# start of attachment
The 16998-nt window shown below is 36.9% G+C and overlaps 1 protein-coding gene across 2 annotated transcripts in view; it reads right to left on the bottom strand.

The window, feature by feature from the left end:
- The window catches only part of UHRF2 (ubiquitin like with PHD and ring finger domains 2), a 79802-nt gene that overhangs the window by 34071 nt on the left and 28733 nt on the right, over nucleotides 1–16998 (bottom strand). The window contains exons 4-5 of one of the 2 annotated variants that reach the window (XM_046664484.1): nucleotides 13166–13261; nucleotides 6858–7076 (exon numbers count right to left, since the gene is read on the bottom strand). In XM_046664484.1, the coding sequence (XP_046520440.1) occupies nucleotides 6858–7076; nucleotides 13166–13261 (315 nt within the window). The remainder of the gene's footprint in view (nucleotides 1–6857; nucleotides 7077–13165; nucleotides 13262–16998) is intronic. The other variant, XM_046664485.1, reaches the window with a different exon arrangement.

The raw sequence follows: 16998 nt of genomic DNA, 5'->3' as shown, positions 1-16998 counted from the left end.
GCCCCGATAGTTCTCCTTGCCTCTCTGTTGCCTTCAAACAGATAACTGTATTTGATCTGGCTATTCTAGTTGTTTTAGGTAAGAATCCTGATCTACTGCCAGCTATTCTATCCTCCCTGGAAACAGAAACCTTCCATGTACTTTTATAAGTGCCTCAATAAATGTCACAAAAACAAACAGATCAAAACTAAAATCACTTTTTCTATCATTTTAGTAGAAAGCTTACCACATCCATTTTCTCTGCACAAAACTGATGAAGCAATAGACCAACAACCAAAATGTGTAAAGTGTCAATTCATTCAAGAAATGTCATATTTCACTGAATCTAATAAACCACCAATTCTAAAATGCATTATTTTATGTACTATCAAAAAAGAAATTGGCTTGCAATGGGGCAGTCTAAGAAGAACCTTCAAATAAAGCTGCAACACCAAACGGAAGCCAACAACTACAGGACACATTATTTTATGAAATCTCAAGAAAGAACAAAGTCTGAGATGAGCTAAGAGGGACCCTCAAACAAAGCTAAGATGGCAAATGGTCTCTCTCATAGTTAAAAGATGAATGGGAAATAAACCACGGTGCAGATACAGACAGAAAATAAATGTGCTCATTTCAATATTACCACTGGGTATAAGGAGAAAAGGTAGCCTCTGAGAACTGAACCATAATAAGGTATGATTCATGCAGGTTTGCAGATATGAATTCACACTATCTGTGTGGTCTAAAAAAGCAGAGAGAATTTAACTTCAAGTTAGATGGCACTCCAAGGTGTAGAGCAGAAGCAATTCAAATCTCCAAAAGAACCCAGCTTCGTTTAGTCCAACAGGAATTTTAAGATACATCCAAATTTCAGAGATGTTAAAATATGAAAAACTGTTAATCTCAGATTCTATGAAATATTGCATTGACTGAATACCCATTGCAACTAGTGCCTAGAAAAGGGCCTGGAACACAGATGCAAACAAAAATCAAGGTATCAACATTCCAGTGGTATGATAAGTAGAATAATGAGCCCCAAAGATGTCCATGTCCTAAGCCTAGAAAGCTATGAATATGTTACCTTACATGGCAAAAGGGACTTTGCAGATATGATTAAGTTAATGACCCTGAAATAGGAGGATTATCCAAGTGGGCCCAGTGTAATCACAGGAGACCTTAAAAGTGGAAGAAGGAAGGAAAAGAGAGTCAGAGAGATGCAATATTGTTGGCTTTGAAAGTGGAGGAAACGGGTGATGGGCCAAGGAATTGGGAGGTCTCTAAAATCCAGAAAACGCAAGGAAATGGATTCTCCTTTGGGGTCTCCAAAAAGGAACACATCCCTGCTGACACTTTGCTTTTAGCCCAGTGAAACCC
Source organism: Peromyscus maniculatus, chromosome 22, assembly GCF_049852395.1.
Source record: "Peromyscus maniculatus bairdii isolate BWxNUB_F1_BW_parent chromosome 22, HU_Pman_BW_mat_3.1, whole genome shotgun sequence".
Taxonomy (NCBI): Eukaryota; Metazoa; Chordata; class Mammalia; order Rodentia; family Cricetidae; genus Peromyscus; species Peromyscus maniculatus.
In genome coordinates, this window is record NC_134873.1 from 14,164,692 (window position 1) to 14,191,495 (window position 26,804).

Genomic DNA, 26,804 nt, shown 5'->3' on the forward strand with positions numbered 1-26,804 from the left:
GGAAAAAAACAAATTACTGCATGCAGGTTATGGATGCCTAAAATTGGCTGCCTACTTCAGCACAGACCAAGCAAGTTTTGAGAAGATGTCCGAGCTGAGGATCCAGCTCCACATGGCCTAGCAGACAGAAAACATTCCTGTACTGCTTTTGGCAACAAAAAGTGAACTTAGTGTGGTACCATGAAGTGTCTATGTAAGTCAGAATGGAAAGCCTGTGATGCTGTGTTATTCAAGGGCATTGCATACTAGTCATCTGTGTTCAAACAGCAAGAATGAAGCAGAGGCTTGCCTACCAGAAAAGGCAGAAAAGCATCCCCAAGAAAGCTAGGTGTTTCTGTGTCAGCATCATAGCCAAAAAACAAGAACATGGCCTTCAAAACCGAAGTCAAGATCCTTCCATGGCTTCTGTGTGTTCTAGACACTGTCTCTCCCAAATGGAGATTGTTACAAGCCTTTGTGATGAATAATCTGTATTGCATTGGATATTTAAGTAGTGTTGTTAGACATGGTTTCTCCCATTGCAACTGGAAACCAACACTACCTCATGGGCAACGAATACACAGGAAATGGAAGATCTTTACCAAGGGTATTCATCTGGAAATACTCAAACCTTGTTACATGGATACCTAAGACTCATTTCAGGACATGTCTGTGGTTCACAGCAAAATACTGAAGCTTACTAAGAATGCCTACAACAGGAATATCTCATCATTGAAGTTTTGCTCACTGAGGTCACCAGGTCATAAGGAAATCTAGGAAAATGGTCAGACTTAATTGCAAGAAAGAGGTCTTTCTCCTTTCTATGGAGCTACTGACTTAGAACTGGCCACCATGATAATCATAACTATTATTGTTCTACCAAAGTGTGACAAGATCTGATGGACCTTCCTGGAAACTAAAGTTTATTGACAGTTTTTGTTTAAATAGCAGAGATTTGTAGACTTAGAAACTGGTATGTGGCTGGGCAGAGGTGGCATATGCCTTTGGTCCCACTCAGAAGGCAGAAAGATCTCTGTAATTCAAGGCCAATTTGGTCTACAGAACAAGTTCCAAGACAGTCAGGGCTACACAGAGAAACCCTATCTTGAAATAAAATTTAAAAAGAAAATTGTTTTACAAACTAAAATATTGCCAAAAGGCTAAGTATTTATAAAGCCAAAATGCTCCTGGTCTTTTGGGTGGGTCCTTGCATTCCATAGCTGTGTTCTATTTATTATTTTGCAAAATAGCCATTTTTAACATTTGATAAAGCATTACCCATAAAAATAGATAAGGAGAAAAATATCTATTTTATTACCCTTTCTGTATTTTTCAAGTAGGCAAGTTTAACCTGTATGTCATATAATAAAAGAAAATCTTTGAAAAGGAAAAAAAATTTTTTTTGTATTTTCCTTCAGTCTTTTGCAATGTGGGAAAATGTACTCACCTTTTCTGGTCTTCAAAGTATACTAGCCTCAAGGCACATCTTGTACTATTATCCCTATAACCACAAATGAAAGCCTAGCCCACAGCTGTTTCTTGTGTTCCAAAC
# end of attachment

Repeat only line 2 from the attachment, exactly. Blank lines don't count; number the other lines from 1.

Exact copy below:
The window, feature by feature from the left end: